All heroes have to start somewhere. Most of us know Robin Hood as the valiant hero who robs from the rich to give to the poor, fresh from the Crusades, harbouring a war of good against the tyrannous Sheriff of Nottingham. But who was he, really? Ridley Scott's 2010 retelling of the legend places a possible answer within our reach.
Beginning on the battlefields of France somewhere in the 13th Century, King Richard is not the jolly old lion he is in the Disney animated feature! He's a vicious, pillaging barbarian tearing France apart on his return leg of the Crusades. Robin is nothing but an archer. One of the King's Men. Following the slaying of King Richard, Robin Longstride (played with Gladiatorial grit by Russell Crowe) deserts with a band of men to return home before it's too late. But on reaching England, in the guise of the deceased Robert of Loxley - the man tasked with returning the King's crown, now in Robin's care, to his home - he finds a situation darker than that from which he ran.
Since this is by no means a classic retelling of the tale I won't give too much away regarding plot. It's fair to say that this is the most grown-up, realistic and believable telling of the story we all know that there has been, or at least that I have seen. In fact, it acts more as an origins story for Robin Hood rather than his story that we have read since childhood.
What makes this movie stand out as a decent film in itself, rather than another Hollywood raping of one of England's national heroes, is that it takes the characters you thought you loved - and indeed those you thought you hated - and blurs the moral line immensely. Is Robin a hero? Is he a coward who just happens to fall into even bigger trouble than that he was running from? Is the Sheriff of Nottingham a dastardly villain or a man who is struggling to uphold the law in lawless times? Is King John a bastard of the highest order or an unloved and unprepared youngster with a taste for gorgeous French princesses, thrown into power without warning? The whole thing plays out as an ensemble piece, despite Crowe taking most of the screen time. All of these stories are told, and told well. It's up to us as an audience to work out who's side we're on.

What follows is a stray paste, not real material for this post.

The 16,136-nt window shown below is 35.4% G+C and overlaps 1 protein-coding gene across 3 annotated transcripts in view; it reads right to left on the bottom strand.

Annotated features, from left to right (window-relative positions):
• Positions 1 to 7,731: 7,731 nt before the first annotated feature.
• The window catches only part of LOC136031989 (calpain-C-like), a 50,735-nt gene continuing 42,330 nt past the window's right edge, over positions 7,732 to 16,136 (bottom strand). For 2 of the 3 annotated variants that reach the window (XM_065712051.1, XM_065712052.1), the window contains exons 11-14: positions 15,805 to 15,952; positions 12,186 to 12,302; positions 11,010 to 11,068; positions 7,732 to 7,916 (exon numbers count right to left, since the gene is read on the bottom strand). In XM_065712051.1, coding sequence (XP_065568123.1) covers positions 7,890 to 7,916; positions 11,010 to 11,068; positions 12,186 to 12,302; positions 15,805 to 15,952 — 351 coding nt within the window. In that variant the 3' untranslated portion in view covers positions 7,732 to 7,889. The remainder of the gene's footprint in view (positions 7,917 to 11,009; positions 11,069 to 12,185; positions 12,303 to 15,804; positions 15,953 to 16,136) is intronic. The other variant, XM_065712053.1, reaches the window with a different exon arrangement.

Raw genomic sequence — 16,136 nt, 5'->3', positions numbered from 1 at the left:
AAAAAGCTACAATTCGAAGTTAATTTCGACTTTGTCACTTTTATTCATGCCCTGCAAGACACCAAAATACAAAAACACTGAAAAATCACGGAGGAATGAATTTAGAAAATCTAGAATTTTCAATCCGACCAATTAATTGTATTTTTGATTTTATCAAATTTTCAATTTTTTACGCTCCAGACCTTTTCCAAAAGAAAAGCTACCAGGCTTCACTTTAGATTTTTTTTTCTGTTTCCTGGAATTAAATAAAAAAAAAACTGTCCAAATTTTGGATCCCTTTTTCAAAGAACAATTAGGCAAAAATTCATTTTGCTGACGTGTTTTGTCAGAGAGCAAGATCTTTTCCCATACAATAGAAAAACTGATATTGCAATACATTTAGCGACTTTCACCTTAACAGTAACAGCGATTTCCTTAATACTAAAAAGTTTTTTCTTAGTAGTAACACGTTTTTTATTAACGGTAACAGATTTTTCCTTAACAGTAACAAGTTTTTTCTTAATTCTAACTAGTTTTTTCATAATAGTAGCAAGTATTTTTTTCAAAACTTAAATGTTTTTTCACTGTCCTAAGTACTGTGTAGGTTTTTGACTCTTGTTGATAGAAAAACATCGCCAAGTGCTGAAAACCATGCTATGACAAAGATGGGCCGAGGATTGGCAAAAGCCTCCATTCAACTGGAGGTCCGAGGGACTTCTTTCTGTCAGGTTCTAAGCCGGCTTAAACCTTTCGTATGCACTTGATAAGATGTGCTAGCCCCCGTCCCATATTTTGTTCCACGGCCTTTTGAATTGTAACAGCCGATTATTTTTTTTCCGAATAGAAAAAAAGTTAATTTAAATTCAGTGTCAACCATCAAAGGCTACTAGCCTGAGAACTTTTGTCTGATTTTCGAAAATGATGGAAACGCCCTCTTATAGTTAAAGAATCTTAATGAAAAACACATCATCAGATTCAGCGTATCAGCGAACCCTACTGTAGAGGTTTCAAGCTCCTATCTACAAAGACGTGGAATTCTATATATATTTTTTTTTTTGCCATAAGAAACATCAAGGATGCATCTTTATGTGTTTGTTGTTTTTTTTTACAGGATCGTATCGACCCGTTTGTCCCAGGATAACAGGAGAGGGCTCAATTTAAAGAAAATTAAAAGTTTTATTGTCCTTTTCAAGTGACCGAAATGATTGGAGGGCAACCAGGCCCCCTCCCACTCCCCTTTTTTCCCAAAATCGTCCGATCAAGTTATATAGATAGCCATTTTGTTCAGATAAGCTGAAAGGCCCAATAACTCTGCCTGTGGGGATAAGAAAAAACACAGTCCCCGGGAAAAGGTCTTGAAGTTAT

The cast are outstanding and, save a few predictable moments, the script is superb. I don't see why this movie wasn't raved about more on its release. Particularly terrifying is Oscar Isaac as King John; a man who has little knowledge of what he's meant to do, but knows just what he wants. A King about to be overthrown by his own (also terrifying) henchman, Godfrey, the movie's main antagonist.
I sat and watched this movie without moving a muscle. From the moment it begins you are told, visually, that there will be no stick fights in streams, no archery contests, no saucy sword-fights with Marion - no flirting with blades. England in this is not a happy place but a place at war. A country fighting poverty and lack of leadership more than anything else. The threatened onslaught of a French invasion led by an English traitor is more than this damaged isle can take.
If you want a comparison that sums up the feel of this film, I'd say this is "the Saving Private Ryan of Medieval Battle Pictures". It is a startling combination of CGI scenery (see The Tower Of London, above) and excellent sets which acts as a backdrop to some of the most interesting character interaction in recent times. It's not perfect but as Robin Hood movies go this is by far the best. Never have the characters in this so-well-known legend been given such a rich and detailed life. Never have the characters captured my attention so much; I don't usually like Robin Hood films.
Think you know the story of Robin Hood? Think again. The story is only just getting started!